A Green Thumbs-Up for the Future of Cosmetics

Our skin is our largest and fastest-growing organ. It is a part of the integumentary system and plays roles in our excretory, immune, and nervous systems, among others. Skin is the body’s first defense against the outside elements, helps regulate body temperature, and permits the sensations of touch, warmth, and cold. In the past century, the use of cosmetics, defined as products that we put on our skin, has become immensely popular. Whether it is to accentuate facial features or to improve skin health, cosmetics are widely available to enhance our skin.

However, after use, cosmetic products are either rinsed off and sent to the sewers, or disposed of and sent to a landfill. This waste is driving cosmetic companies to consider their impact on the planet and the sustainability of their products. Like many other sectors, the cosmetics industry is following a growing trend to create products that are ethically sourced, have eco-friendly formulations and supply chains, and have a minimal manufacturing footprint on the environment. Researchers are using these principles to enhance cosmetic formulations and their packaging.


Cosmetic industries can improve the formulation of their products by increasing their biodegradable content. Including biodegradable ingredients allows wastewater plants to use microorganism-induced aerobic degradation instead of other energy-intensive purification methods. A popular example of biodegradable ingredients are organic ingredients, which are made up of 70–95% organic raw material (not including water). Organic cosmetic production processes preserve the natural chemical characteristics of organic raw materials through extraction, purification, and other processing steps.

One of the biggest pollution-fighting hurdles has been finding ingredients that perform similarly to the eco-unfriendly versions that currently dominate the market. This is evident in the use of microplastics for exfoliating beads, a regular ingredient in some face and body washes. A single use of a product with microbeads could release between 5,000 and 94,000 beads. Data from the Cosmetics Europe Survey and Euromonitor International suggest that 244,130 tons of microbeads are used each year in European Union (EU) countries. Although these plastic exfoliants can be beneficial to our skin, they are damaging to aquatic ecosystems. And, they often escape wastewater treatment plants due to their small size and inability to degrade through normal treatment processes. Researchers from the Univ. of Bath created Naturbead, a biodegradable bead made of cellulose that can serve as a direct replacement for synthetic exfoliants, thus maintaining the same cosmetic performance properties while reducing plastic pollution in wastewater.


When manufacturing a sustainable cosmetic product, it is important to consider its containment. In the journal Cosmetics, Patrizia Cinelli et al. describe the difficulties involved in reusing or recycling cosmetic packaging. It is not feasible for companies to collect cosmetic containers after use, and it would be difficult for companies to adequately clean collected containers “due to packaging being often strongly contaminated by residues from the greasy and creamy cosmetic product,” write the authors.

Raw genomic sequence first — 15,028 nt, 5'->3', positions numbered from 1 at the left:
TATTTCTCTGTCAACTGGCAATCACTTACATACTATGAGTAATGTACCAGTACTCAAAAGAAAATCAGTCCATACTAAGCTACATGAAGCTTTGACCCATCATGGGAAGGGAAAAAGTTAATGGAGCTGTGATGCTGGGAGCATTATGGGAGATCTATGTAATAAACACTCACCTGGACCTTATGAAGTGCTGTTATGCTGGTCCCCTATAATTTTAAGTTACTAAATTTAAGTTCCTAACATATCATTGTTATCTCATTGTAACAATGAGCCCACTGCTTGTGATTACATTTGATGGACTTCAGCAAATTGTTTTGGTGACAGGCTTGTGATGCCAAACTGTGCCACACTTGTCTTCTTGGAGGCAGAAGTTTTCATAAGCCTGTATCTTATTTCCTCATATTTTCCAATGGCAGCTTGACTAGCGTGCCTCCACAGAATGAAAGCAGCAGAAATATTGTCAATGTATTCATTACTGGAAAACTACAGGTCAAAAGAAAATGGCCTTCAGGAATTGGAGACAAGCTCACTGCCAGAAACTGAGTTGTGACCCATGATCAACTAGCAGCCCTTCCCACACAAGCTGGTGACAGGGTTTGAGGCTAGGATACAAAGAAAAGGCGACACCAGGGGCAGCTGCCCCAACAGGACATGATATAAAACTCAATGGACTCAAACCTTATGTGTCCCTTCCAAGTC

Rigid packaging made of high-density petroleum-based polyethylene, polypropylene, and/or polyethylene terephthalate is often scrapped or incinerated, creating non-biodegradable waste or air pollution. This predicament has encouraged companies to create compostable or biodegradable packaging that helps to reduce their environmental footprint.


Incorporating biodegradable packaging reduces a product’s impact on landfills and improves its sustainability. Polylactic acid (PLA) is a bio-based and compostable packing material that can replace plastic packaging. It provides a similar rigidity and resistance to mechanical stress as its non-biodegradable counterparts, such as petroleum and other plastic derivatives. Its degradation depends on time and temperature, among other variables. However, under certain conditions, it becomes an amorphous material. Therefore, it can only be used in some products or processes.

Polyhydroxyalkanoate (PHA), another biodegradable polymer, is produced by bacteria. Preliminary research has shown it to have a similar versatility to plastics, but its long-term durability as product packaging is still unknown.

The cosmetic industry is full of opportunities for innovation as it seeks to improve its sustainability and add corporate social responsibility (CSR) into its practices. Due to the widespread use of cosmetic products, even marginal improvements in packaging and formulation could have massive impacts.

Learn more about the present-day technology and the future of engineering sustainable cosmetics at the Engineering Cosmetics and Consumer Products Conference, Nov. 9–10, 2019, in Orlando, FL. We hope to see you there. For more information visit www.aiche.org/eccp.

This article originally appeared in the Technical Entity Trends column in the October 2019 issue of CEP. Members have access online to complete issues, including a vast, searchable archive of back-issues found at aiche.org/cep.